Whenever insurance is used, some information (such as your diagnosis) is available to the insurance company and, at times, to employers. Managed care companies often ask for detailed personal information about clients in order to make payment decisions. This judgmental review can undermine the sense of privacy necessary for effective psychotherapy. When clients pay for psychotherapy out of pocket, there is no loss of privacy to managed care companies, insurance companies or employers.
You want to choose your own therapist.Many insurance companies limit the choice of therapists. Some of these "preferred providers" offer good treatment, keep their clients' interests foremost, and try to keep treatment brief without sacrificing quality. At times, however, the insurance company asks preferred providers to divide their loyalty between the client and the insurance company. Many clients prefer to choose their psychotherapist personally and avoid seeing a therapist with a potential conflict of interest. Other clients may want to work with a therapist who was highly recommended but may not be on the company or preferred provider list.
You want to choose the type and length of treatment. Managed care programs often limit the choice of therapy. While some interfere very little with the consumer's choice of type or length of therapy, others make many of the important treatment decisions - the length of treatment, the type of therapy, the use of medication and referral to self-help groups instead of professional services. Some companies provide only ultra-brief therapy and referrals. Self-paying for therapy may be necessary in order to receive the type and length of treatment needed.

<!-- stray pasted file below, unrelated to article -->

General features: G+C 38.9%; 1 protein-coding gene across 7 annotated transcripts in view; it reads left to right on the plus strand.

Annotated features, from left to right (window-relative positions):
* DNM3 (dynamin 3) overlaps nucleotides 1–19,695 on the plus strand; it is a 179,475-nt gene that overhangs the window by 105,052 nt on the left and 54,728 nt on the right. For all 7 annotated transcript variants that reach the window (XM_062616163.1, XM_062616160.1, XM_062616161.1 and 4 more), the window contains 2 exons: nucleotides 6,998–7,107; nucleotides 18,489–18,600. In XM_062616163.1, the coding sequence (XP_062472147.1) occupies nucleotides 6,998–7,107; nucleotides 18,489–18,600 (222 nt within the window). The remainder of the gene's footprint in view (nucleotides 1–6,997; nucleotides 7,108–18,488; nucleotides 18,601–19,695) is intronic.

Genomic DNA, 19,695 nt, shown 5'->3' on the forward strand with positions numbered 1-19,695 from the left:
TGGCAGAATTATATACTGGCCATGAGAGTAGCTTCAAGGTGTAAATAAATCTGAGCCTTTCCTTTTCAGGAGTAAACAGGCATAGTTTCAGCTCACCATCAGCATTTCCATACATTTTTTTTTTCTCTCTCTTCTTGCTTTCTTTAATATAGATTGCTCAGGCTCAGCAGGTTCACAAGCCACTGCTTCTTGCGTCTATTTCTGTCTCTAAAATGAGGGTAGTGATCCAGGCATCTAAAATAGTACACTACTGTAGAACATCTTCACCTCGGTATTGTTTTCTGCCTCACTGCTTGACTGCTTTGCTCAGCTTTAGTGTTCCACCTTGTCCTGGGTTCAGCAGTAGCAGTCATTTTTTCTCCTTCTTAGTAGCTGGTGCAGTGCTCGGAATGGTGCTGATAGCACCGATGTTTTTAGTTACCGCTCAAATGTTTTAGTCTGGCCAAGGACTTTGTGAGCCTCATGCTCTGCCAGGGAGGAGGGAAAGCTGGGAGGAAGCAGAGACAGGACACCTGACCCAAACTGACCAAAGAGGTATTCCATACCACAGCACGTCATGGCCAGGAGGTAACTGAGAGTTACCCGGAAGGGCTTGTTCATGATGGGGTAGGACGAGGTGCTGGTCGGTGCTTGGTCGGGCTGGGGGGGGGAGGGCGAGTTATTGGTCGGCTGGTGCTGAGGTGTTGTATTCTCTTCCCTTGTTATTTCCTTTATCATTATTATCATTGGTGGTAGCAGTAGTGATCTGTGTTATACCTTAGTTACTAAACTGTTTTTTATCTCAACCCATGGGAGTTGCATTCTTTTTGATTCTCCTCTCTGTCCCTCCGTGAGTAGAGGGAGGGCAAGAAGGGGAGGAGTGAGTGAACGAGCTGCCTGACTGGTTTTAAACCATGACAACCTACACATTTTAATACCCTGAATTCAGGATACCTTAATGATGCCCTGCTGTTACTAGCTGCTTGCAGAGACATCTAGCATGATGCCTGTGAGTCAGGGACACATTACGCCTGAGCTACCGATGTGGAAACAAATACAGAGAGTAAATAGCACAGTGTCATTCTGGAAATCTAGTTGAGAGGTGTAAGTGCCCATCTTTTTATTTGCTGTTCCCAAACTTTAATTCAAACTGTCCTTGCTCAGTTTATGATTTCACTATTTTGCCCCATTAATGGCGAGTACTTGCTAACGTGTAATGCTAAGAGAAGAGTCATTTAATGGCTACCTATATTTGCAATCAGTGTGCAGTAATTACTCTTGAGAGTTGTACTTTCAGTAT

You don't want managed care employees making choices for you. When managed care is responsible for payment, they have the power to influence your treatment. A company employee evaluates your motivation, the severity of your problem, and your progress, and makes treatment recommendations. The managed care therapist must take the company's recommendations into consideration or risk losing a contract to work with the company altogether. Many clients prefer paying for their own treatment to eliminate this outside influence.
You don't want to be labeled "sick." Whenever insurance is used for psychotherapy, the treatment must be "medically necessary," which means that your therapist must give you a psychiatric diagnosis. When you pay directly, you may seek consultation from a mental health professional for any reason you choose. People use therapy for personal growth, for help coping with stressful life situations, and for marriage and family difficulties, as well as for chronic and serious psychological problems.
AMHA-Oregon is an alliance of independent psychotherapists who are concerned about the effects of managed care policies on the delivery of mental health services.
We offer consumer information about our concerns, information that is often not disclosed by insurance companies. We also explain self-payment alternatives to the managed care system, and why we believe these sometimes better serve consumers interest. We strongly believe that consumers have a right to all the information about their health care.
Informed consumers can make intelligent choices about the best therapist, the most appropriate therapy goals, and the type and duration of treatment.
We want consumers to know that affordable psychotherapy is available outside the managed care system. We believe that clients should have the right to choose their own therapist, have confidential therapy, and make decisions about their own therapy. We are deeply concerned about how managed care companies can threaten all of these rights.
While they may study or consult together AMHA-OR therapists are licensed individually and maintain independent practices. Each therapist sets his/her own fees and clinical policies.
No profits are made by AMHA-OR Metro or the AMHA-OR Metro Therapist's Directory. Payments by our members are used to educate the public, manage the organization and advertise the services of members. Although managed care companies usually do not disclose the terms of their financial arrangements with professionals, we believe that full disclosure of all financial arrangements is important.